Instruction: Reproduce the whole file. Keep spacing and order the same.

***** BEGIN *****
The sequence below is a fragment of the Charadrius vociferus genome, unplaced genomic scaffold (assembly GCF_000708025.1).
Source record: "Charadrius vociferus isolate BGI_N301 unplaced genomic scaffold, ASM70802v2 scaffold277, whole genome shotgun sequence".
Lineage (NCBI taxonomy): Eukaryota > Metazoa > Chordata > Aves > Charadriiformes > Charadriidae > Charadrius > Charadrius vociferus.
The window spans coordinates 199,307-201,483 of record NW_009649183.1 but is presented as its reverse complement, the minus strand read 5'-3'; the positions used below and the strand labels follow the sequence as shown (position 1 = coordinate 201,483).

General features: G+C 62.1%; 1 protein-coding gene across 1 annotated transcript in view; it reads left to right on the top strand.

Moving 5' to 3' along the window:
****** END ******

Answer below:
The sequence below is a fragment of the Charadrius vociferus genome, unplaced genomic scaffold (assembly GCF_000708025.1).
Source record: "Charadrius vociferus isolate BGI_N301 unplaced genomic scaffold, ASM70802v2 scaffold277, whole genome shotgun sequence".
Lineage (NCBI taxonomy): Eukaryota > Metazoa > Chordata > Aves > Charadriiformes > Charadriidae > Charadrius > Charadrius vociferus.
The window spans coordinates 199,307-201,483 of record NW_009649183.1 but is presented as its reverse complement, the minus strand read 5'-3'; the positions used below and the strand labels follow the sequence as shown (position 1 = coordinate 201,483).

General features: G+C 62.1%; 1 protein-coding gene across 1 annotated transcript in view; it reads left to right on the top strand.

Moving 5' to 3' along the window: